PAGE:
About 1224 the church of Sherborne was appropriated to the monastery for the use of hospitality. (fn. 33) It was probably in accordance with the constitution of the legate Otho, (fn. 34) that the abbey church was solemnly dedicated by Walter Cantilupe, bishop of Worcester, on 13 October, 1239. (fn. 35)
The abbacy of John Yanworth (1247-82) was marked by somewhat reckless expenditure. The acquisition of land was pursued at all costs. About 1250 the manor of Dry Marston was purchased from the prior and convent of Coventry for the large sum of 1,130 marks and a yearly rent of £1. (fn. 36) In 1251 rights of free warren were granted by Henry III in the demesne lands of nineteen manors belonging to the convent. (fn. 37) Another of the abbot's early acts was to petition Alexander IV to allow him to cancel long leases granted by his predecessors, which he urged were greatly to the detriment of his house. (fn. 38) On 4 January, 1254, Alexander IV sent a mandate to Robert, abbot of Tewkesbury, to recover any of the lands of Winchcombe which had been unlawfully alienated. (fn. 39) Abbot Kidderminster noted that Yanworth increased the property of the monastery in tithes, possessions, and spiritualities. (fn. 40) The building of the Lady Chapel in the cemetery continued. (fn. 41) During the last few years of his rule very lavish corrodies were granted in exchange for sums of ready money or as a reward for faithful service. In 1276 Henry Addie and Agnes his wife purchased a bountiful supply of daily food for life for fifty-five marks. (fn. 42) In 1278 a wise provision was made for Walter the mason of Hereford, who bound himself to serve the abbot and his successors all his life, to finish the new work as well as he knew how, and to undertake no other building except for the king. (fn. 43) He was allowed to build a chamber for himself next the granary, for which the abbot was to find the stone and timber. He boarded with the abbot's chief servants, but if he were ill and confined to his room he was to have an allowance of two monk's loaves, two noggins of beer, and two dishes from the abbot's kitchen. Food, clothes, and provender were provided for his two servants and two horses. Each year he was promised a robe for himself like that of the steward, and if incapacitated by continuous sickness or old age he was to have the same allowances, but to content himself with one servant and one horse. Thirty years later he was still in the service of the house, and paid the costs of the appropriation of the church of Enstone. (fn. 44) In 1329 it was ordained that ten marks should be set aside each year for the keeping of his anniversary. (fn. 45)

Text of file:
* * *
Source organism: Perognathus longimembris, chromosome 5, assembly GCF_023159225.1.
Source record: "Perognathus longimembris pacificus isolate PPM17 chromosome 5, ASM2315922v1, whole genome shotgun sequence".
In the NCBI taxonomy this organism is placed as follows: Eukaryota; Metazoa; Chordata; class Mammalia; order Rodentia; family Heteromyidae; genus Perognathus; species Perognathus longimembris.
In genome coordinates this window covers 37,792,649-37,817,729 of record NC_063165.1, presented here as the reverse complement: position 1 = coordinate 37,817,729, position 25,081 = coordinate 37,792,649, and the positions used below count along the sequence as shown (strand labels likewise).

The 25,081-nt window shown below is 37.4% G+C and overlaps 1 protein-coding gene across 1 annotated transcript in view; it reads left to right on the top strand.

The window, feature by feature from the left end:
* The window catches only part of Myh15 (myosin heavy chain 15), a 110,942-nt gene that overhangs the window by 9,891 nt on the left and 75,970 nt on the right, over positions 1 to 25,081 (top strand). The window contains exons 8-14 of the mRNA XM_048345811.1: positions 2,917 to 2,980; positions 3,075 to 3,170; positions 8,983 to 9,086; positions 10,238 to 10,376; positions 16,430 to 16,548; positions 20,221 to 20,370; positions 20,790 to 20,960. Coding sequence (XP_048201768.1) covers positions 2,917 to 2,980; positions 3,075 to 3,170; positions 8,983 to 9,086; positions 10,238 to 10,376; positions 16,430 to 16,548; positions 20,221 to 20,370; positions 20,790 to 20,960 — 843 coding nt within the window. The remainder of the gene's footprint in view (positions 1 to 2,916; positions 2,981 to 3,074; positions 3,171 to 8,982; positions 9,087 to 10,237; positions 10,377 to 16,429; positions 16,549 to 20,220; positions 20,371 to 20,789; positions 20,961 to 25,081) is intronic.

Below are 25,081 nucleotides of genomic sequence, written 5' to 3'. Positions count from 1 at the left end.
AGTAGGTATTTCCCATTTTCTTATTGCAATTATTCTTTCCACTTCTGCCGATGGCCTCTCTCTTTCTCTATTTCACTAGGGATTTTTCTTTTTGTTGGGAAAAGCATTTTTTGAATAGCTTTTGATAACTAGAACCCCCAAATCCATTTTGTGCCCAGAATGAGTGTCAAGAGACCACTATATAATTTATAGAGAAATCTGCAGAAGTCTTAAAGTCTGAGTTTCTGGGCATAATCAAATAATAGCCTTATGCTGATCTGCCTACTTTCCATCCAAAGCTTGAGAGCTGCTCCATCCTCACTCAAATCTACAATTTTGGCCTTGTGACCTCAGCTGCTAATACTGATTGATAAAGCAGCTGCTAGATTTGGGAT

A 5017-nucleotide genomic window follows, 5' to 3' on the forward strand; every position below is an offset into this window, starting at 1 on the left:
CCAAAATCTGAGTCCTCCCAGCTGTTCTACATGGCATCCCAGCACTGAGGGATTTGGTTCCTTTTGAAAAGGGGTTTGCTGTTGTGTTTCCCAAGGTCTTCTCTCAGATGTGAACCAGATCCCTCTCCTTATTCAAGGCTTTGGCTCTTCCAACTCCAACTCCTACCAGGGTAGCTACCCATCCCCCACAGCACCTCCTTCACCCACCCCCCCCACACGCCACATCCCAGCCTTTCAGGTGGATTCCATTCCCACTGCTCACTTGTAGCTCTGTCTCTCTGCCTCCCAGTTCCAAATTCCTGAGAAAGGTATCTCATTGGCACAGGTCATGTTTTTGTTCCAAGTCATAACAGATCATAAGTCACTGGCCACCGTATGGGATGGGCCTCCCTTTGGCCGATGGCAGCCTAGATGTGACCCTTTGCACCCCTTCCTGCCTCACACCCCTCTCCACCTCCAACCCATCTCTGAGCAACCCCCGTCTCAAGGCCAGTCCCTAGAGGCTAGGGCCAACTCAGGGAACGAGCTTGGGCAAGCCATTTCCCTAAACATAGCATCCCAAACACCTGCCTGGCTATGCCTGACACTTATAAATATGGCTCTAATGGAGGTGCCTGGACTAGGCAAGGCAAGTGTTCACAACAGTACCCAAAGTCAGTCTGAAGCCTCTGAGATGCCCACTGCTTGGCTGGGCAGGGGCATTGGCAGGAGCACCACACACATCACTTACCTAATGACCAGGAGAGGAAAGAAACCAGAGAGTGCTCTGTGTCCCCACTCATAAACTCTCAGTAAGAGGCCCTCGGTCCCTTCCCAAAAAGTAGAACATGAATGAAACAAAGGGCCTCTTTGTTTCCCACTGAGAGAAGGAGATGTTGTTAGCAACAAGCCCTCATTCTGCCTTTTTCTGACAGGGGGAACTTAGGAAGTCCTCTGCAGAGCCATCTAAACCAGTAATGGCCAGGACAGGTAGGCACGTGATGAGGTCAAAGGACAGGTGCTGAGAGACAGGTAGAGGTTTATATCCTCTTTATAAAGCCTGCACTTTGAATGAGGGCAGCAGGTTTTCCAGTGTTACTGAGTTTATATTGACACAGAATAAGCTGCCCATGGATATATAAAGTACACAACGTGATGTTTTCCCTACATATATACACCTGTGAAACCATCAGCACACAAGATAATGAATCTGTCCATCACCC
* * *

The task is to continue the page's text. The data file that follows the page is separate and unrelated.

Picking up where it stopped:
On the resignation of John Yanworth in 1282, Walter of Wickwane, the cellarer, was elected. He found the monastery in debt to the sum of above 930 marks. (fn. 46) Being a shrewd and able man of business, he not only extricated the house from its difficulties, but added very largely to its possessions. About 1288 (fn. 47) he obtained the appropriation of the parish church of St. Peter at Winchcombe from Godfrey Giffard, bishop of Worcester, and in 1309 the appropriation of Enstone from John Dalderby, bishop of Lincoln. (fn. 48) He also secured the great and small tithes of the demesne of Halling, Cutsdean, Sponley, Hazleton, and Yanworth. (fn. 49) Among his other acquisitions were the grange of Corndean; land in Thrupp and Coates to provide comforts for the monks when they were bled; and lands in Twyning, Gretton, Frampton, Honeybourne, Sherborne, and elsewhere, which added £15 to the rental of the monastery. (fn. 50) The property which he obtained in London in 1301, in the parish of St. Bride, Fleet Street, consisted of a messuage with a hall, chambers, and stables, and served as the abbot's lodging, (fn. 51) for he and his successors were regularly summoned to attend Parliament. (fn. 52) He bought timber for sixteen granaries and many sheepfolds and for buildings within the abbey. (fn. 53) In 1299 he obtained a confirmation from Edward I of the lease of Lindley Warren from John of Sudeley for sixty years. (fn. 54) In 1276 a licence was granted him to enclose 60 acres of waste lands at Enstone, (fn. 55) in 1307 to assart 115 acres of waste land in Whichwood Forest, (fn. 56) and in 1311 to enclose another 60 acres of waste land in the manor of Enstone. (fn. 57) He was generous in his dealings with the convent, and increased the revenues of the prior, sacrist, almoner, hostiller, master of the farmery, precentor, pittancer, kitchener, and chamberlain, and made provision for a larger daily allowance of bread to the monks. (fn. 58) Probably in aid of the building fund, he obtained from Nicholas IV in 1291 an indulgence of a year and forty days for penitents who visited the monastery on the feasts of the Virgin and St. Kenelm. (fn. 59) He caused the presbytery and the chapels on the north side of it to be vaulted. (fn. 60) It is difficult to realize how the money was obtained for the accomplishment of his objects. Over £1,050 was paid in taxes to the crown and the papacy between 1282 and 1311. (fn. 61) The grange of Corndean was given by Oliver, brother of Ralph of Sudeley, for the support of two monks, (fn. 62) but the lease of Lindley Warren cost £60. (fn. 63) The expenses of the sacrist who was the officer responsible for the building at Winchcombe were exceeding his receipts, (fn. 64) and in aid of the vaulting he was allowed 4s. from each shop owned by the convent within the north gate of Gloucester, the tithe of lambs at Winchcombe, and the whole tithe of Sudeley. (fn. 65) Before 1307 William of Cherington gave £40 for the fabric. (fn. 66) In that year, because, as they urged, the resources of the monastery did not suffice for the completion of the fabric and the maintenance of alms and hospitality, and the house was already in debt, the abbot and convent succeeded in appropriating the church of Enstone. (fn. 67) Though assessed only at 40 marks, (fn. 68) its revenues amounted to 80 marks, (fn. 69) but the convent did not enter into immediate enjoyment of them, for, probably in order to induce William de Haustede, the rector, to resign in their favour, they were obliged to guarantee him a pension of that amount. (fn. 70) In 1309 the convent owed £200 to Hugh of Normanton. (fn. 71) The assessment of the temporalities of Winchcombe in 1291 amounted to under £110, (fn. 72) but there were other sources of revenue. At the beginning of the fourteenth century, forty sacks of wool were sold on an average every year at the rate of 13 marks a sack. (fn. 73) Several corrodies were granted, but these do not seem to have brought in any considerable sum of money. However, the administration and discipline of the house satisfied so stern a visitor as Giffard, bishop of Worcester, (fn. 74) proved himself to be in other monasteries, and so vigorous a reformer as Winchelsey, archbishop of Canterbury, when he came thither on his metro political visitation in 1301. (fn. 75) When Bishop Maidstone visited the monastery in 1315, the year after the death of Abbot Walter, he found nothing to correct. (fn. 76) The gates of the monastery were closed against the prior of Worcester in 1302, when he attempted a visitation during the vacancy of the see, because the house had been so recently visited both by Giffard and Winchelsey. (fn. 77) In 1314 Abbot Walter's last benefaction was to secure for the prior and convent the right of administering the possessions of the monastery during vacancies for a fine of £40 on each occasion, thus excluding the escheators. (fn. 78)